At 286 pounds, it may be difficult for one person to move without help. 

Storing your treadmill in an area that is not climate-controlled will void the warranty.

Even among high-end options, the NordicTrack Commercial 2450 stands out as the best overall high-end treadmill for its wide array of premium features. The incline and decline can intensify any workout and its high-quality steel build helps ensure your investment will last. With a 3.6 continuous horsepower motor, you can count on smooth acceleration and deceleration. Like the best NordicTrack treadmills, iFIT integration comes standard and the 2450 allows you to stream your interactive cardio workouts on its swiveling 22-inch HD touchscreen.

The 2450’s -3-percent decline to 12-percent incline range opens up more possibilities for varied workouts. Our tester, a CrossFit trainer, rated its customizations 5 out 5. “I was impressed because not many treadmills have decline,” they explained, “and the max speed of 12 miles per hour surpasses industry standards.”

For $2,999, you’d be right to expect a quality build. The steel construction prompted a 4.75 out of 5 score for durability. Jake Herod — certified nutrition coach and BarBend product tester — said in his video review, which you can watch below, “Even at some of those top-end speeds, it really doesn’t wobble.”

“Anyone who thrives having a trainer or coach lead you along the way will love iFIT,” said Herod. Your $39.99 monthly subscription gives you access to over 16,000 live and on-demand classes, some of which can automatically adjust the speed and incline of your treadmill to match the trail or path you’re following on the 22-inch HD touchscreen.

With iFIT on board, the dynamic programming on this tread earned a perfect 5 out 5. “Subscribing to iFIT allows you to automatically save the data from workouts you did on the NordicTrack 2450 and sync it across all your devices,” he explained.

Jake following an iFit workout on the NordicTrack Commercial 2450.

“I like that it folds, but it’s not like it comes down totally flat,” our tester noted. They rated its footprint and portability 3 out of 5 and added, “If you’re planning on moving it too far, grab a friend.” 

Some people may only have space for this 286-pound beast of a machine in a garage, but our tester rated the warranty 3 out of 5 because the warranty is voided if you store it in any space that isn’t climate-controlled.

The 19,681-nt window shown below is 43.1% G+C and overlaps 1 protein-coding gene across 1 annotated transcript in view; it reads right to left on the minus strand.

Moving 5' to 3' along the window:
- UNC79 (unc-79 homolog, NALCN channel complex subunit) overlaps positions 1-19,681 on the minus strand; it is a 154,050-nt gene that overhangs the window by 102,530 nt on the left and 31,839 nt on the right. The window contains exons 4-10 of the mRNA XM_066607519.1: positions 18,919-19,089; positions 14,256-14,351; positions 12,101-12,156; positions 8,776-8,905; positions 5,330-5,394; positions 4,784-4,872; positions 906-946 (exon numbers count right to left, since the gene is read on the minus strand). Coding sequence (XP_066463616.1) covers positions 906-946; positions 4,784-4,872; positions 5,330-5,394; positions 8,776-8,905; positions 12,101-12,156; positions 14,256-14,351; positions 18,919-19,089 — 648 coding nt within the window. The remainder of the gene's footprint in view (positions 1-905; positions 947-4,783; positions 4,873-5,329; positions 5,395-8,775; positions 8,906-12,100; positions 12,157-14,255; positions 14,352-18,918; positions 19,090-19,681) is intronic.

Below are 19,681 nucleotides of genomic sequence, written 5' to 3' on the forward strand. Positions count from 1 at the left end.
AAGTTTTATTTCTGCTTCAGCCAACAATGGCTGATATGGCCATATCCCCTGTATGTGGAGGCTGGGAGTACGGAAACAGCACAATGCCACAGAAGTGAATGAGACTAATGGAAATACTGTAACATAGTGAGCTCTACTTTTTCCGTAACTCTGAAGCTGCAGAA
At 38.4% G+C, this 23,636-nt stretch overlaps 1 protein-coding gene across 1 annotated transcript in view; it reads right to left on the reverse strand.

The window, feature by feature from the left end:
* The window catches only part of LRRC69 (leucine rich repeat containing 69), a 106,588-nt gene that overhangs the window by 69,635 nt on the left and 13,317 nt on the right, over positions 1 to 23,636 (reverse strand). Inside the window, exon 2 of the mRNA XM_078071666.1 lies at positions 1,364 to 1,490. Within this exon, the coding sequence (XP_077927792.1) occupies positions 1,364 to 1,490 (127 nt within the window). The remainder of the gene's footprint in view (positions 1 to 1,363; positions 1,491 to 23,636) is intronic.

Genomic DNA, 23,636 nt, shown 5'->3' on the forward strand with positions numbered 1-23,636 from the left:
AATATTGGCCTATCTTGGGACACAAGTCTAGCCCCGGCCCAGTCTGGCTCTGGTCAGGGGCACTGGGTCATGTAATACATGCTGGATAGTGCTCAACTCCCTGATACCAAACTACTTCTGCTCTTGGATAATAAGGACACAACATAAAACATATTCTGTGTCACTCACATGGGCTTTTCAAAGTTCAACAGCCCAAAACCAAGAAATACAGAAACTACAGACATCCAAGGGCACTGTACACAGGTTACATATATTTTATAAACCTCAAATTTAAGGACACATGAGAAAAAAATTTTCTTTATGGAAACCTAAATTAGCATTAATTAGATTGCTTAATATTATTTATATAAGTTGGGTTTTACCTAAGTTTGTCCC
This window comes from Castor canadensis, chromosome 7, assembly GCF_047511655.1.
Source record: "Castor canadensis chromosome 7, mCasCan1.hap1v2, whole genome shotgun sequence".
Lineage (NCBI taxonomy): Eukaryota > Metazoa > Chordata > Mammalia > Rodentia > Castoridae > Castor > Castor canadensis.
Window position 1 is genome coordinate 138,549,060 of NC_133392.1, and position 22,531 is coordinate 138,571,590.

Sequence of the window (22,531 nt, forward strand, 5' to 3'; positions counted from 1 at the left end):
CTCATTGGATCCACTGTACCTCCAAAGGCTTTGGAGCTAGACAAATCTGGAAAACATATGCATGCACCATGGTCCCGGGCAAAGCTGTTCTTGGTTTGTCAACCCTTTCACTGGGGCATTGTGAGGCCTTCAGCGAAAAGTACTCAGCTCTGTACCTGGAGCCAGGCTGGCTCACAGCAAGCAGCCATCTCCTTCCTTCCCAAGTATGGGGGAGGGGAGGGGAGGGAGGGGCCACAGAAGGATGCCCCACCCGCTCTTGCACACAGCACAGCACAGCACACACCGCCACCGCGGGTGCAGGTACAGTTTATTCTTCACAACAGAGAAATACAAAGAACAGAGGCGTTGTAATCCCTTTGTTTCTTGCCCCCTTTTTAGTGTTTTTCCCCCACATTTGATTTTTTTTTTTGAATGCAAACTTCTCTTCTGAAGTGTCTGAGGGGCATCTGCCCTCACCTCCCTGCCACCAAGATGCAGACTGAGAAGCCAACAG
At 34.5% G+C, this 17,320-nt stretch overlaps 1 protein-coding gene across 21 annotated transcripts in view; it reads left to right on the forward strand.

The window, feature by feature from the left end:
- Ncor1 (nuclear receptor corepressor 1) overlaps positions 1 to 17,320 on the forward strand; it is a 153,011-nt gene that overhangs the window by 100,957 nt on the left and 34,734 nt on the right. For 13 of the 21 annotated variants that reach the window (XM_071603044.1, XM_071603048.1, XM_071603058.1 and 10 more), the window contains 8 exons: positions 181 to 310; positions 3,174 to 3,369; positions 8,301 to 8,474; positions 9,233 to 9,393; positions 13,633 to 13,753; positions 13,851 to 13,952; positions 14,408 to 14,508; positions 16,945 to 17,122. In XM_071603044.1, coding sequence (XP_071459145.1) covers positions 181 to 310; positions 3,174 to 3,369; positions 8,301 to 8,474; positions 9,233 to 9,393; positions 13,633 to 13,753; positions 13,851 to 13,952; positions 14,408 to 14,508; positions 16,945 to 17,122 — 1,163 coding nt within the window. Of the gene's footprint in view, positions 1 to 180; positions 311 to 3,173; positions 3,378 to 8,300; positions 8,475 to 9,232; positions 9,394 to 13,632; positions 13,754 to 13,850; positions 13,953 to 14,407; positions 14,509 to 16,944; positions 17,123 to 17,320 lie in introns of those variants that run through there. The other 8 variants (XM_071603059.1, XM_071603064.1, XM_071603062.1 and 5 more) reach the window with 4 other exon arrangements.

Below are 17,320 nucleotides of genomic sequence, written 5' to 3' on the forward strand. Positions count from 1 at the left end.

Read our full NordicTrack 2450 Treadmill Review.

Best High-End Treadmill for Running: ProForm Pro 9000

ProForm Pro 9000 Treadmill

ProForm Pro 9000 Treadmill

If you’re looking for a high-tech tread for your home that can fold up when not in use, the ProForm Pro 9000 is a great option with a 22-inch touchscreen display and automatic incline and speed adjustments. The 60-inch running deck can incline from -3 to 12 percent for a variety of running and hiking workouts.

Shop ProForm


Price: $2,299

Incline Range: -3%-12%

Max Speed: 12mph

Weight Capacity: 300lbs

Dimensions: 59.6″ H x 77.3″ L x 35.3″ W

Weight: 263lbs


Runners will like this treadmill’s 3.6 CHP motor and max speed of 12 miles per hour. 

ProForm’s ReBound Pro cushioning in the 20-inch by 60-inch deck can provide support during intense runs. 

A $39.99 monthly iFIT subscription gives you access to thousands of cardio, strength, and mobility classes.


At 263 pounds, it can be difficult to move — even with upright folding and built-in wheels.

With limited preset programs, you may need a $39.99 monthly iFIT subscription to get the most out of the machine.

The warranty will be voided if this treadmill is kept in a space that isn’t climate-controlled.

We named the ProForm Pro 9000 our favorite high-end treadmill for running because of the 3.6 CHP motor, cushioned deck, and the stability it provides at high speeds. To push your runs even further, take advantage of the -3-percent to 12-percent incline range and 20-inch by 60-inch belt deck. Its powerful motor can also smoothly reach the 12-mile-per-hour max speed — two miles per hour faster than most treadmills.